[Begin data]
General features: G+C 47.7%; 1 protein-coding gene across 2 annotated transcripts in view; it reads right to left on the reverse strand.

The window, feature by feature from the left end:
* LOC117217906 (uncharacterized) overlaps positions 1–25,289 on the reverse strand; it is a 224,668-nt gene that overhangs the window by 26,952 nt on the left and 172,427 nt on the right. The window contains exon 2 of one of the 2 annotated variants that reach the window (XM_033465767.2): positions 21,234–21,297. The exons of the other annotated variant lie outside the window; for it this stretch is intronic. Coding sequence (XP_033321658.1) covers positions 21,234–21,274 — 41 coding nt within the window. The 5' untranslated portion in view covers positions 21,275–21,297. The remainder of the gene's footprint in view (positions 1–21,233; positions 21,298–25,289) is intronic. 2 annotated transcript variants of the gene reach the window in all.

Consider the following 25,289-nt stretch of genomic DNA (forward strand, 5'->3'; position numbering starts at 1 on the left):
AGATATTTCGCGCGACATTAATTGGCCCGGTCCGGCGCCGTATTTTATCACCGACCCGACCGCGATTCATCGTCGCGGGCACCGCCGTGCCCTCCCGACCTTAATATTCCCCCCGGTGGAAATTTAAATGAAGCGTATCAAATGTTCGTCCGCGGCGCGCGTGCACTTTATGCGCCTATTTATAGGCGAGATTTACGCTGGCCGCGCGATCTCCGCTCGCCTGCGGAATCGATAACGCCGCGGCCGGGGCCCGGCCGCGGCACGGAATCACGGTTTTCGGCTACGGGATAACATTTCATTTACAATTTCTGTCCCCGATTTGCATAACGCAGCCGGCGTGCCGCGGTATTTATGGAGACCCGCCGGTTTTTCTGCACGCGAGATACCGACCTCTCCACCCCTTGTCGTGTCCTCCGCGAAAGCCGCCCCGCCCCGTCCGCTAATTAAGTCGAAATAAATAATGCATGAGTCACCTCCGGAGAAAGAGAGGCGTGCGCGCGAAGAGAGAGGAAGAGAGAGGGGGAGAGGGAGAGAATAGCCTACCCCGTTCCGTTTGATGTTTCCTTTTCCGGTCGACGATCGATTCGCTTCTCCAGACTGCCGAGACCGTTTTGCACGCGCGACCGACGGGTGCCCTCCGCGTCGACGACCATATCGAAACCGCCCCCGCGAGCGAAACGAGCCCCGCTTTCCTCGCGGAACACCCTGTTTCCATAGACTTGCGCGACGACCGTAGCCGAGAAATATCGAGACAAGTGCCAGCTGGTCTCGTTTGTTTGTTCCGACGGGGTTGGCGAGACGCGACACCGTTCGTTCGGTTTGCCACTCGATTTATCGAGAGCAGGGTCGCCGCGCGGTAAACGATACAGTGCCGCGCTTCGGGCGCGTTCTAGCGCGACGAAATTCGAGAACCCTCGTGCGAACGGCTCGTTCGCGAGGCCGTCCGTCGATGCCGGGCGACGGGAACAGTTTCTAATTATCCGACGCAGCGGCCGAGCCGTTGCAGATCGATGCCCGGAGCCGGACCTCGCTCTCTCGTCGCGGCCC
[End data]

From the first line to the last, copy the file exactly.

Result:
General features: G+C 47.7%; 1 protein-coding gene across 2 annotated transcripts in view; it reads right to left on the reverse strand.

The window, feature by feature from the left end:
* LOC117217906 (uncharacterized) overlaps positions 1–25,289 on the reverse strand; it is a 224,668-nt gene that overhangs the window by 26,952 nt on the left and 172,427 nt on the right. The window contains exon 2 of one of the 2 annotated variants that reach the window (XM_033465767.2): positions 21,234–21,297. The exons of the other annotated variant lie outside the window; for it this stretch is intronic. Coding sequence (XP_033321658.1) covers positions 21,234–21,274 — 41 coding nt within the window. The 5' untranslated portion in view covers positions 21,275–21,297. The remainder of the gene's footprint in view (positions 1–21,233; positions 21,298–25,289) is intronic. 2 annotated transcript variants of the gene reach the window in all.

Consider the following 25,289-nt stretch of genomic DNA (forward strand, 5'->3'; position numbering starts at 1 on the left):
AGATATTTCGCGCGACATTAATTGGCCCGGTCCGGCGCCGTATTTTATCACCGACCCGACCGCGATTCATCGTCGCGGGCACCGCCGTGCCCTCCCGACCTTAATATTCCCCCCGGTGGAAATTTAAATGAAGCGTATCAAATGTTCGTCCGCGGCGCGCGTGCACTTTATGCGCCTATTTATAGGCGAGATTTACGCTGGCCGCGCGATCTCCGCTCGCCTGCGGAATCGATAACGCCGCGGCCGGGGCCCGGCCGCGGCACGGAATCACGGTTTTCGGCTACGGGATAACATTTCATTTACAATTTCTGTCCCCGATTTGCATAACGCAGCCGGCGTGCCGCGGTATTTATGGAGACCCGCCGGTTTTTCTGCACGCGAGATACCGACCTCTCCACCCCTTGTCGTGTCCTCCGCGAAAGCCGCCCCGCCCCGTCCGCTAATTAAGTCGAAATAAATAATGCATGAGTCACCTCCGGAGAAAGAGAGGCGTGCGCGCGAAGAGAGAGGAAGAGAGAGGGGGAGAGGGAGAGAATAGCCTACCCCGTTCCGTTTGATGTTTCCTTTTCCGGTCGACGATCGATTCGCTTCTCCAGACTGCCGAGACCGTTTTGCACGCGCGACCGACGGGTGCCCTCCGCGTCGACGACCATATCGAAACCGCCCCCGCGAGCGAAACGAGCCCCGCTTTCCTCGCGGAACACCCTGTTTCCATAGACTTGCGCGACGACCGTAGCCGAGAAATATCGAGACAAGTGCCAGCTGGTCTCGTTTGTTTGTTCCGACGGGGTTGGCGAGACGCGACACCGTTCGTTCGGTTTGCCACTCGATTTATCGAGAGCAGGGTCGCCGCGCGGTAAACGATACAGTGCCGCGCTTCGGGCGCGTTCTAGCGCGACGAAATTCGAGAACCCTCGTGCGAACGGCTCGTTCGCGAGGCCGTCCGTCGATGCCGGGCGACGGGAACAGTTTCTAATTATCCGACGCAGCGGCCGAGCCGTTGCAGATCGATGCCCGGAGCCGGACCTCGCTCTCTCGTCGCGGCCC